Many teens are exposed to information about health and sex from such unreliable sources as their peers or the mass media instead of from their parents. Psychotherapist Rapini and Sherman, an ob-gyn nurse practitioner, set out to facilitate communication about sex and health issues between mothers and daughters. The authors cover areas such as menstruation, routine health care, STDs, sexuality and relationships, birth control, and body image in a question-and-answer format. They also promote "table talk" as a means of encouraging discussion between mom and daughter and provide sample conversations on many topics. While the Q&A style makes the book easy to read and will be appealing to teens, there are daughter questions and mom questions in each section, which causes overlap and repeated material. Overall, this is a worthy addition for general information on teen health and sexuality. Recommended for larger public libraries and consumer health collections.-Dana Ladd, Community Health Education Ctr., Virginia Commonwealth Univ. Libs. & Health Syst., Richmond
Start Talking: A Girl's Guide for You and Your Mom about Health, Sex, or Whateverby Mary Jo Rapini, Janine Sherman
A Q&A guide for mother-daughter conversations about female health and sexuality, this book targets both daughters and mothers. Start Talking contains more than 113 questions girls ask including questions about periods, sex, relationships, guys, eating, exercise, body development, along with similar questions verbalized by mothers. Each chapter contains basic information accompanied by real-life vignettes, questions and answers for moms, questions and answers for daughters, "Table Talk" suggestions for moms on how to engage each other around these topics. This book differs from books targeting just girls understanding their own bodies, and from books targeting just mothers on what they should know: it is deliberately meant to spark conversations.
- Bayou Publishing TX
- Publication date:
- Sales rank:
- Product dimensions:
- 6.00(w) x 8.90(h) x 0.70(d)
- Age Range:
- 12 - 18 Years
Meet the Author
Mary Jo Rapini, M.Ed., LPC is featured on TLC’s new series, "Big Medicine". She is an intimacy and sex counselor, certified anger management therapist, and popular speaker throughout the country. A mom with two daughters, her passion is helping all girls become strong women. Janine J. Sherman, RN-C, MSN is a women’s health care nurse practitioner. Both her patients and her two daughters come to her for answers to their biggest questions about health and sexuality.
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I realized just this morning that I had never reviewed this book. Even though it has been some time since I read this book, this is a fantastic guide for mother's and daughters to discuss the important topics. While it is not a Christian book, it covers everything in an objective way. You make the decisions about what you share with your daughter. But this lets you know what needs to be discussed. My daughter is two years older since the time I read this, and the time is getting closer every day to the discussion about these important subjects. I have an open dialogue with her, and even at the age of ten, she knows she can ask me anything. I plan to keep this book handy for any moments when I don't know what to say.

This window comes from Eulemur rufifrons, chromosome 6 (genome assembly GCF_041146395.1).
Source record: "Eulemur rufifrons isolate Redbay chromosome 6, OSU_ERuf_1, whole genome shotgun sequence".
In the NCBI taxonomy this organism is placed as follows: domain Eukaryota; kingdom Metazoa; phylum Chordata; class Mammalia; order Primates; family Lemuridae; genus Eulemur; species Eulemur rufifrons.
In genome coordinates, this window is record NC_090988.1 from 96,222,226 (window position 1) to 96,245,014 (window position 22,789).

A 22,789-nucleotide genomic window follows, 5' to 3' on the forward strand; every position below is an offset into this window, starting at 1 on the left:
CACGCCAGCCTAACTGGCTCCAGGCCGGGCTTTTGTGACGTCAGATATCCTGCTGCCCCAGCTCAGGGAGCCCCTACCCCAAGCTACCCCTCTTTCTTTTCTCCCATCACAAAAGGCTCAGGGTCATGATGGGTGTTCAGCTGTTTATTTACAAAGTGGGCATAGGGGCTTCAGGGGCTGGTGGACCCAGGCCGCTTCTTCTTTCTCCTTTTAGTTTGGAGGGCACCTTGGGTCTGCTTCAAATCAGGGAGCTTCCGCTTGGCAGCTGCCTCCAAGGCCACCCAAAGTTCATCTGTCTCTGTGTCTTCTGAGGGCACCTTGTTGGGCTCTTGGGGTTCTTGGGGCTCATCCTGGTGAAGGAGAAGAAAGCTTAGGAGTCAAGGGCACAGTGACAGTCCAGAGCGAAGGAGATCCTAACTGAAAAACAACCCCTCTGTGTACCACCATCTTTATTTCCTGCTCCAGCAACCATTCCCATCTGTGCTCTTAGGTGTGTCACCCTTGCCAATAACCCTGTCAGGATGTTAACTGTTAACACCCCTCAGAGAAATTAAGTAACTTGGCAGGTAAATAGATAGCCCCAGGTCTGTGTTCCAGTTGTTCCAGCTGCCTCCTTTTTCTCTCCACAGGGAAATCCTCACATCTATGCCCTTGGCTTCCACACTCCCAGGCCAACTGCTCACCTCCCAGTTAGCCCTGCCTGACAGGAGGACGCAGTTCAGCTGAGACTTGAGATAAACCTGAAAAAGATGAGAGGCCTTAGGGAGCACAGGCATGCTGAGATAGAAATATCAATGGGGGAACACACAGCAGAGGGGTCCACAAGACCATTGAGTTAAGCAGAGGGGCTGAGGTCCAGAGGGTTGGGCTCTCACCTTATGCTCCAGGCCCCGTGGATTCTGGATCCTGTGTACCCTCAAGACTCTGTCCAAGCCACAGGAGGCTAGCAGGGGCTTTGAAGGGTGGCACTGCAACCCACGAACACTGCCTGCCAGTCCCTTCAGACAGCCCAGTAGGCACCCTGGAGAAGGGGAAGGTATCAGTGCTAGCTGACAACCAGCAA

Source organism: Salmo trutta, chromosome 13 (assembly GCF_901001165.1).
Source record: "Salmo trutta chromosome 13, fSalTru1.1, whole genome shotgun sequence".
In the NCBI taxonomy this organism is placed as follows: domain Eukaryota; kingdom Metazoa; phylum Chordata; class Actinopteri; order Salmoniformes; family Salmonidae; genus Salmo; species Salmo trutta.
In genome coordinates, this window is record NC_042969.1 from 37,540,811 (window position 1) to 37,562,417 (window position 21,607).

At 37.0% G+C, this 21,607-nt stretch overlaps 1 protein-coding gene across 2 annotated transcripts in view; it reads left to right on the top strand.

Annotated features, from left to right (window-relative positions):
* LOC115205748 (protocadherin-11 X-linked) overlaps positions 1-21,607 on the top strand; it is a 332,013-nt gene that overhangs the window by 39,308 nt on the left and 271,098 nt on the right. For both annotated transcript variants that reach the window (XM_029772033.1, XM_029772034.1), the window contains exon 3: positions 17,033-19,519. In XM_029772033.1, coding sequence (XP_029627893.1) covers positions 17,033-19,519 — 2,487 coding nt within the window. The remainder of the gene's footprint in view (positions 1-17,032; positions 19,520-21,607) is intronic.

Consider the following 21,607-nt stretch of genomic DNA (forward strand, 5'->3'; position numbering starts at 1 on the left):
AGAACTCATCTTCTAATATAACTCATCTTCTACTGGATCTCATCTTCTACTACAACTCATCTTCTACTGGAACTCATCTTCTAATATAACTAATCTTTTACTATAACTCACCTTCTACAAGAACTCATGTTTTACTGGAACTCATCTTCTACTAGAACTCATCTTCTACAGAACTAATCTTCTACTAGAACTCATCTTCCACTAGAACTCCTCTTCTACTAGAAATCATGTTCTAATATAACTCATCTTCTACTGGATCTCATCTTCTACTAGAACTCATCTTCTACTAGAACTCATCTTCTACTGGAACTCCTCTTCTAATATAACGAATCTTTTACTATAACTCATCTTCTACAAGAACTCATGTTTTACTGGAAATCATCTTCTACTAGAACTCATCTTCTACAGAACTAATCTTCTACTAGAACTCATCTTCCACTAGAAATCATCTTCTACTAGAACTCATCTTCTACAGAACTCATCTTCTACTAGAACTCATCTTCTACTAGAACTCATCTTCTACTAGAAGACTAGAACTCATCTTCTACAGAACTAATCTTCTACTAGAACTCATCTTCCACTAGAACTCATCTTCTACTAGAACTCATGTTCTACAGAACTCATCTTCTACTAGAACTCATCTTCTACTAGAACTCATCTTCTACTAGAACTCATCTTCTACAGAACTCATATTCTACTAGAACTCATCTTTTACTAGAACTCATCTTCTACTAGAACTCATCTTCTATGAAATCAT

I am perhaps not the best person to review a book about health, hygiene, and sex instruction for teenage girls because first I am a guy and second I have only sons. However, it was sent to me, and I agreed to review it, so here are my thoughts. The authors cite some startling statistics which indicate how important it is for parents, and especially mothers, to talk with their daughters about these matters. "Recent studies repeatedly demonstrate that the average adolescent has sexual intercourse for the first time at 15 years of age" (p. 89). "Recent studies have indicated that 88% of people have premarital sex" (p. 118). Yet, as the Introduction points out, daughters are commonly reluctant to approach their mothers for advice due to fear of punishment or embarrassment, and mothers often hesitate to engage their daughters in health-related dialogue because they feel shy, inadequate, or poorly informed. Thus, the authors state, "The goal of this book is to empower mothers and daughters with accurate and comprehensive knowledge so that they can have the open, relaxed, and informative conversations about sex and female health that every young woman needs and deserves" (p. 14). There are chapters on menstruation, routine health care, sexually transmitted diseases, sexuality and relationships, birth control, body image, and developing one's passions. As I read through Start Talking, which won both a Mom's Choice Award and a Parenting Media Award, I found that it contains a lot of very useful, practical information. However, there are a few areas where some people may strongly disagree. For example, "As parents, abstinence until marriage sounds like a great idea for our daughters. Unfortunately, as a public policy, it has not proven particularly effective" (p. 13). I have seen numerous studies and surveys with copious statistics which reach an entirely different conclusion. In the chapter on birth control, the authors do say, "The thought of abstinence is a wonderful one; we support it" (p. 117). Yet they also say, "If your child is thinking of having sex, it is reasonable to strongly encourage abstinence, but making it the forbidden fruit will not keep her from doing it..If you feel she is having sex or about to have sex, then-yes-equip her to be safe. Let her know you may not agree with her decision, but she and her safety are extremely important to you" (pp. 135-137). Based on deeply held religious convictions, some parents may simply not feel comfortable with this approach. Also, in discussing abortion as a form of "birth control," the question, "How do I decide if I should terminate a pregnancy?", is answered, "It is the woman's choice, since she will have to ultimately live with whatever choice is made." Of course, it is a woman's choice, but, again, there are those with the deeply held religious belief that it is always a wrong choice. Obviously, a family's religious views must be taken into consideration when making these kinds of decisions. As with any other work by human beings, one may utilize those suggestions which are applicable and reject those which are deemed inappropriate. But the main conclusion of the book is still quite valid. "The best steps to prevent sex before the age of eighteen [or we might add before marriage, WSW] involve good communication between you and your daughter" (p. 112).